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Apple Duds....

The Lisa
Named after Steve Jobs’ daughter, the Lisa computer was the company’s first product that combined a graphical user interface with a mouse. It was an innovative idea in 1983, but the $10,000 price tag and lumbering pace led to failure. Apple reportedly buried tons of unsold Lisa stock at a Utah landfill.


Macintosh Portable
Would you call a 15.5-pound computer portable? Most consumers didn't either. The $6,500 machine the company introduced in 1989 found few takers. But Apple rethought the computer’s design, and by 1991 it came up with the PowerBook, which remains the standard in laptop design.


The Ineffectual CEOs
Tapped by Jobs in 1983 for his marketing acumen at PepsiCo, John Sculley eventually displaced the Apple co-founder in 1986. For the next 11 years, Apple's fate--and market share--drifted as Sculley, then Apple insider Mike Spindler, then semiconductor veteran Gil Amelio all tried and failed to lift Apple to greatness. Jobs returned to his company as a "consultant" in 1997.


The Newton
From today's perspective, the Newton seems at once both a visionary device and a bulky, pricey PDA. But in 1993 it seemed like neither: Consumers didn’t know quite what to do with it. When the thinner, cheaper, easier-to-use Palm Pilot came out in 1996, the product category finally fell into place, and the Newton faded into obscurity.


The Rokr
The Motorola Rokr is not Apple’s attempt at an iPod phone, the company’s fans declare emphatically. But Apple chose to license its iTunes software for use on the phone and partnered with Motorola to market the converged device in September 2005. The final product, which limits the amount of songs the phone can play at an arbitrary 100, was a disappointment, and Apple spent much more time and energy marketing the iPod Nano.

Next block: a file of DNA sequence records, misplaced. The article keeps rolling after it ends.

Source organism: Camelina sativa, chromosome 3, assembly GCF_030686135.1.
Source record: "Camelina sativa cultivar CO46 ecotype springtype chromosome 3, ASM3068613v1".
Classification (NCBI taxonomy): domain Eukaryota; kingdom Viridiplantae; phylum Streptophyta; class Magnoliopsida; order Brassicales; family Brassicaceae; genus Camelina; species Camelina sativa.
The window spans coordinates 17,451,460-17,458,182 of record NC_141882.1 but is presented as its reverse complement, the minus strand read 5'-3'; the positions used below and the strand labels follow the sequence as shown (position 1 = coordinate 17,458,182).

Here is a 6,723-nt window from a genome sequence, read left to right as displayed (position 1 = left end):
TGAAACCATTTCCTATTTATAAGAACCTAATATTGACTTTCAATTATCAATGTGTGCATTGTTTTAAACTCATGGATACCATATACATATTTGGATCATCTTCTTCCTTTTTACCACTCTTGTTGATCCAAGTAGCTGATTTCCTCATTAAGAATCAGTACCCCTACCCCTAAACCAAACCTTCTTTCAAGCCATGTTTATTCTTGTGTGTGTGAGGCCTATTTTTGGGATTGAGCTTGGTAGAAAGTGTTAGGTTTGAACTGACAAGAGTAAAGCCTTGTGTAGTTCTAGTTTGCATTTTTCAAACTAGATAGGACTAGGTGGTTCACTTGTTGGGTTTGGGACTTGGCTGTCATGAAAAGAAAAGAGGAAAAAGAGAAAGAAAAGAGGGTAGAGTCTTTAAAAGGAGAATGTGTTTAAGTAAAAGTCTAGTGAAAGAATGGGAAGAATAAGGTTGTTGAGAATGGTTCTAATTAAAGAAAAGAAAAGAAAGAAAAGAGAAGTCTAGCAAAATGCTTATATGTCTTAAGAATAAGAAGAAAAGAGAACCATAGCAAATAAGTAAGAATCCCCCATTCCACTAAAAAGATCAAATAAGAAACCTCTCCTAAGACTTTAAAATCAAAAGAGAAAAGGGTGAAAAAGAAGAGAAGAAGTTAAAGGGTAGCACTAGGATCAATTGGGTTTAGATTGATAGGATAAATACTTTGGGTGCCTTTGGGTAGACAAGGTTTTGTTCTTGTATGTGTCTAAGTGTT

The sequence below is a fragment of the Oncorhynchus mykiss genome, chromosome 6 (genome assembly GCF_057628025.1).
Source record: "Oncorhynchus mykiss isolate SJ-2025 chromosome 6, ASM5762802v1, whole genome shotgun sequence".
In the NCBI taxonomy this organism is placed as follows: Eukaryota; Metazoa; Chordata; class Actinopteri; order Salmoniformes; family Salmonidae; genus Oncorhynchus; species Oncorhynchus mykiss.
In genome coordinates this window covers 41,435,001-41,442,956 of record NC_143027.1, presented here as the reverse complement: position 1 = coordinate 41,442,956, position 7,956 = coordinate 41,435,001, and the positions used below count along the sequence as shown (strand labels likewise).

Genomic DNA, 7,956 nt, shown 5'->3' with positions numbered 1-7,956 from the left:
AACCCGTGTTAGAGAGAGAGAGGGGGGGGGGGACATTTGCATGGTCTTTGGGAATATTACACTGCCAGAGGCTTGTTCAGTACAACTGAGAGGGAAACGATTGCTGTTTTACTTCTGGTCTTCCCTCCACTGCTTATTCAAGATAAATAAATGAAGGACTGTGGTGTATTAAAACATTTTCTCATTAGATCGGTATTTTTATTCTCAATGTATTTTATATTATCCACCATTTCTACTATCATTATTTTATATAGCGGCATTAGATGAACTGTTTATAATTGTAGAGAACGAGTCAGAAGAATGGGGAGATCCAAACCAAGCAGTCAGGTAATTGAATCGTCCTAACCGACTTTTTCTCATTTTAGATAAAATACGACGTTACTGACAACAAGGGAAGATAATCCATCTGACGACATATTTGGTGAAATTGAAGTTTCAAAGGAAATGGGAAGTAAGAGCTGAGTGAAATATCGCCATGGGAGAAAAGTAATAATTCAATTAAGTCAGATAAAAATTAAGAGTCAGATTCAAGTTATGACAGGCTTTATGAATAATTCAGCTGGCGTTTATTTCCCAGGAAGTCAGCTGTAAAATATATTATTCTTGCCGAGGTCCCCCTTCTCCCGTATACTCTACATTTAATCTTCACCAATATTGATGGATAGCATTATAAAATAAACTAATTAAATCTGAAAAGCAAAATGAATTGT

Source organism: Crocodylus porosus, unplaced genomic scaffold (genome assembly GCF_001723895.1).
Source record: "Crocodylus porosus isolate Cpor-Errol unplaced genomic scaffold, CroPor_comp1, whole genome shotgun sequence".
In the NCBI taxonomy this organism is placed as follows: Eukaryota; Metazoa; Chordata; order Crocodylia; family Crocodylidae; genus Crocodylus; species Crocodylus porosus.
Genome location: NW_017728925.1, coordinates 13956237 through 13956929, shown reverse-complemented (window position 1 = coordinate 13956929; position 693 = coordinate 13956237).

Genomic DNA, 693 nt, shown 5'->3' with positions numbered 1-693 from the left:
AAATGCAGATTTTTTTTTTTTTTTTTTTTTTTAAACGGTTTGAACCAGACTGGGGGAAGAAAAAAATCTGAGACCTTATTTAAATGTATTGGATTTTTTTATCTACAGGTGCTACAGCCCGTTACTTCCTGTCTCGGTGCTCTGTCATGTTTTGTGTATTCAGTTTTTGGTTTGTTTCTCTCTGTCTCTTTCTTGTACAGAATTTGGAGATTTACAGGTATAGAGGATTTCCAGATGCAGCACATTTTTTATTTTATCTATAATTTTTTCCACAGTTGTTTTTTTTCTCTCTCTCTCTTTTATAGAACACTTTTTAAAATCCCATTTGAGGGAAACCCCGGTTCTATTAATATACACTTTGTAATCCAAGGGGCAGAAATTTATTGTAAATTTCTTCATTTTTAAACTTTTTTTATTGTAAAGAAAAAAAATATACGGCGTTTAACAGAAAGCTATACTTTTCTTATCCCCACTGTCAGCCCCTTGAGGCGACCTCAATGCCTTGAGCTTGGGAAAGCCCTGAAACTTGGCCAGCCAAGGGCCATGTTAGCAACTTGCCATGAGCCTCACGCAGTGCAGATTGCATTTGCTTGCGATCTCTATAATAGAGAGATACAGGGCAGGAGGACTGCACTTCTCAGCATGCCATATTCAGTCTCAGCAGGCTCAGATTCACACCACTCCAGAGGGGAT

Taligent
Apple rarely gets tagged as a purveyor of "vaporware"--products that get pre-release hype yet never find their way to market. But that's what Taligent was: Purportedly a superior, futuristic operating system for PCs, the project began in the late 1980s, but it died a lonely death in 1995 without ever appearing in public.


Apple Computer v. Microsoft
In 1988, Apple sued Microsoft, saying Gates and company had infringed on Apple’s copyrights for a desktop-based graphical user interface. After four years of court squabbles, Apple lost the case and an appeal. The decision shaped the history of computing, effectively allowing Windows to become the dominant operating system through licensing deals and causing Apple to turn from new design to new design in an effort to gain a few market-share points.

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